This Is How Going Keto and Vegetarian Can Work in Tandem
At first thought, a vegetarian ketogenic diet is not only a mouthful but also seems a bit overwhelming. You think to yourself, If I do this, is there anything I can eat? Like any new eating plan, it can take a bit to get into a groove, but yes, there is plenty for you to eat if you take the time to prep a bit (and there are plenty of benefits—including lowering your chances of heart disease and type 2 diabetes).
As we've already discussed, a keto diet is a way of eating that reduces the amount of sugar in your body. "Almost every cell in our bodies can use two fuel sources, glucose (sugar) and ketones (fat)," Maria Emmerich, author of The 30-Day Ketogenic Cleanse, has told us. "This diet restricts carbohydrates so that it switches to using fat as its primary fuel." Instead, you focus on eating high-fat foods, and your body ends up burning the fat instead of sugar.
Since meat and fish tend to be go-tos on a traditional diet, what do you do when you decide to go vegetarian at the same time? The vegetarian ketogenic diet conundrum doesn't have to be as challenging as you'd imagine. "The key is to swap out your starchy veggies for low-carb alternatives while also filling your diet with plenty of plant-based fats and proteins," says Josh Axe, DNM, DC, CNS. "This can help you stay under your carbohydrate goal and provide your body with the important vitamins and minerals that it needs to stay healthy." So go on—keep reading to see how you can have the best of both worlds with a vegetarian ketogenic diet.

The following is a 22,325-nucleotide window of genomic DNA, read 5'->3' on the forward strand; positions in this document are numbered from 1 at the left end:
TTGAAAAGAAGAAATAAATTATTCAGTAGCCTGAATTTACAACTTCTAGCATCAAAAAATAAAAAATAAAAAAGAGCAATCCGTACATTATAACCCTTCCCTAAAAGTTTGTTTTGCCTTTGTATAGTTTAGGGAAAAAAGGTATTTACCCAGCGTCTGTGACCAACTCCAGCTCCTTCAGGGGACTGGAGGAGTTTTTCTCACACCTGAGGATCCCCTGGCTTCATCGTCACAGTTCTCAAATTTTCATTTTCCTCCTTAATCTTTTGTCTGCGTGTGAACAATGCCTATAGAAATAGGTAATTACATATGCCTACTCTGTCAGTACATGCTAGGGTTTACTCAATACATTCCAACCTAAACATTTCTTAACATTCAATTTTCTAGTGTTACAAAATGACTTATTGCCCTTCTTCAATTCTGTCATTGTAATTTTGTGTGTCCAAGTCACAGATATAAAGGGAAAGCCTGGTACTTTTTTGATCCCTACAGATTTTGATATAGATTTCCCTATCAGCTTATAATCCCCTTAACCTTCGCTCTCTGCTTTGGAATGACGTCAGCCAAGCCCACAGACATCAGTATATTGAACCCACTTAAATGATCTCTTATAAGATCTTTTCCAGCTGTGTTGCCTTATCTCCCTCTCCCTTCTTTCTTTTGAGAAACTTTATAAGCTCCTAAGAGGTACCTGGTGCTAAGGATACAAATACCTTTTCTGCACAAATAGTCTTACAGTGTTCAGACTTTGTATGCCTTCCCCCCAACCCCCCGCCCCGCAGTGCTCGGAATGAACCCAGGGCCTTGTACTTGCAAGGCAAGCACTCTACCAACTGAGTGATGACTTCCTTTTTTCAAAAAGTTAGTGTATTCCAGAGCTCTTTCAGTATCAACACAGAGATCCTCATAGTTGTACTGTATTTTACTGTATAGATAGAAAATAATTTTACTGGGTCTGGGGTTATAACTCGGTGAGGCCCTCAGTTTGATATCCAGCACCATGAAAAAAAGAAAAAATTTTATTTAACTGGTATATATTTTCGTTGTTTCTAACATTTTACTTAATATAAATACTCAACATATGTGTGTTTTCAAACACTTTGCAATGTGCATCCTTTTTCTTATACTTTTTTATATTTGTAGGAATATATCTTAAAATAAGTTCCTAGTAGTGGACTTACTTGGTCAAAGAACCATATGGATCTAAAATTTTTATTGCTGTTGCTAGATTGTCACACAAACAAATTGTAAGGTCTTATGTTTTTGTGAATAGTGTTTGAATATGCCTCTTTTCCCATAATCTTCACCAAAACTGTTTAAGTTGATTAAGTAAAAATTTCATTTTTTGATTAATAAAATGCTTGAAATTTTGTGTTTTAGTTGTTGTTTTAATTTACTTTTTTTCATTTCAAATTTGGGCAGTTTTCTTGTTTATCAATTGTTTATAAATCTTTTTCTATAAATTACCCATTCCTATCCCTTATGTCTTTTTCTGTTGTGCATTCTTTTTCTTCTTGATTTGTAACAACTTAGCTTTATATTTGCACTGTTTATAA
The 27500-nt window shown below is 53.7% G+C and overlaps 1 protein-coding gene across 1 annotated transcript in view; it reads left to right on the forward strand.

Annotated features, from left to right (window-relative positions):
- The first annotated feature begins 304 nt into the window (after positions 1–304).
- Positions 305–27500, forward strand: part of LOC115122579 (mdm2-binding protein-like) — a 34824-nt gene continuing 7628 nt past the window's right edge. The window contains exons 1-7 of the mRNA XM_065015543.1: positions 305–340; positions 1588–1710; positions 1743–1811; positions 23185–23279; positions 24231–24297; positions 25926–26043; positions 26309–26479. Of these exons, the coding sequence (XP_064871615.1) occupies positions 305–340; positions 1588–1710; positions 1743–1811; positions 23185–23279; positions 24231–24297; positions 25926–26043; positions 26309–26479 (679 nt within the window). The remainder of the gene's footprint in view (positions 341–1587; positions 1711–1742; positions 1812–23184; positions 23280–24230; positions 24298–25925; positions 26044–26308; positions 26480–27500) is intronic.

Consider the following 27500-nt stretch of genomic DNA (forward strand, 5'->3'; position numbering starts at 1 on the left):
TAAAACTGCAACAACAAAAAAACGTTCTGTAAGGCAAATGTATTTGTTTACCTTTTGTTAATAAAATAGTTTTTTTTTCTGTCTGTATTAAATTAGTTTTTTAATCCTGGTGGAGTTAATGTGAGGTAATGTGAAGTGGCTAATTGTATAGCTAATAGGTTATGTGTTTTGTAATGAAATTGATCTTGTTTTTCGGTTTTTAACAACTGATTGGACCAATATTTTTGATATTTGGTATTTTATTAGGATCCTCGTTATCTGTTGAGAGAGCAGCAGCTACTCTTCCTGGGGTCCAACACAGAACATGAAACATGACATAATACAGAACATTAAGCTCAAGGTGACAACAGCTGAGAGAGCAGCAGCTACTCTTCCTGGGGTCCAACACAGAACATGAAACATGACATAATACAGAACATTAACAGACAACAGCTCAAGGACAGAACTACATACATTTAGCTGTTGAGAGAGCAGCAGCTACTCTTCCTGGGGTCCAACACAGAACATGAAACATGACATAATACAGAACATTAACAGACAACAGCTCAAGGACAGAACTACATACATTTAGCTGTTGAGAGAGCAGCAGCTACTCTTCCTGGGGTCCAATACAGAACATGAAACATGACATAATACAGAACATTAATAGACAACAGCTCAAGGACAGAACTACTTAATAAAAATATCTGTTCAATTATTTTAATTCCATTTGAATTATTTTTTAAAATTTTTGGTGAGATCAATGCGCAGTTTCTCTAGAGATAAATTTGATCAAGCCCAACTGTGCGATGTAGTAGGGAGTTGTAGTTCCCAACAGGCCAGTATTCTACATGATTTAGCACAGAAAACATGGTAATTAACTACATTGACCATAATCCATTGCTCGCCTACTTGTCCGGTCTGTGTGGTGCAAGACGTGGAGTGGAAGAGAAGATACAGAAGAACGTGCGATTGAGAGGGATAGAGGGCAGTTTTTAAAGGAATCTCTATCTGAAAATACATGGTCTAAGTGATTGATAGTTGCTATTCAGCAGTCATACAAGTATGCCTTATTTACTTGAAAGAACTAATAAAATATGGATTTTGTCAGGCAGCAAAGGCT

RULES FOR THE VEGETARIAN KETOGENIC DIET
Tofu is your friend.
If you're not eating meat or fish for mains, you might tend to get pretty hungry. Plus, you need something protein-packed to keep your body going. Tofu—a soybean alternative to meat—is a pretty good alternative. Fun fact: If you're not a big fan of the softer texture, you can actually change that by freezing the tofu first, and then pressing it. (Genius, right?). Other meat-free options include tempeh (fermented soy with a grainier texture) and seitan ("wheat meat").
Opt for eggs.
Let eggs become your new go-to. Just one egg has fewer than one gram of carbs and less than six grams of protein, which makes it a good option (even as your main dish). Also, eggs set off hormones that make you feel full, which is why you often don't find yourself craving your next meal an hour or two after you eat them. An added perk? They contain nutrients that help keep your eyes and heart healthy.
Use the right fatty oils.
It's not just what you eat, but how you cook your food (and in what). In order to get the right amount of fat into your diet without meat, it's important to include plant-based fats. Axe suggests incorporating avocado, coconut, olive, and MCT (medium-chain triglyceride) oils into your diet. Coconut oil is likely your best option since research shows it may help you stay in ketosis longer and it targets belly fat at the same time.
HOW TO AVOID A NUTRITIONAL DEFICIENCY
Since you are eating a very specific diet that weeds out carbs and all forms of meat, it's best to be a little more conscious of your vitamin intake. The trick is keeping tabs on B12, calcium, iron, and zinc.
For B12 and calcium: Eggs and cheese (particularly feta) will be helpful.
For iron and zinc: Try to eat more spinach, spirulina, pumpkin seeds, and cashews.
For iron: Have more leafy greens, broccoli, and peppers (they help you actually absorb more iron from your meals).
And if you're stumped as to what to eat on a vegetarian ketogenic diet, try whipping up grain-free granola for breakfast (sans honey), a tasty broccoli salad (with keto-friendly soy sauce) for lunch, and zucchini noodles with coconut-curry salmon for dinner.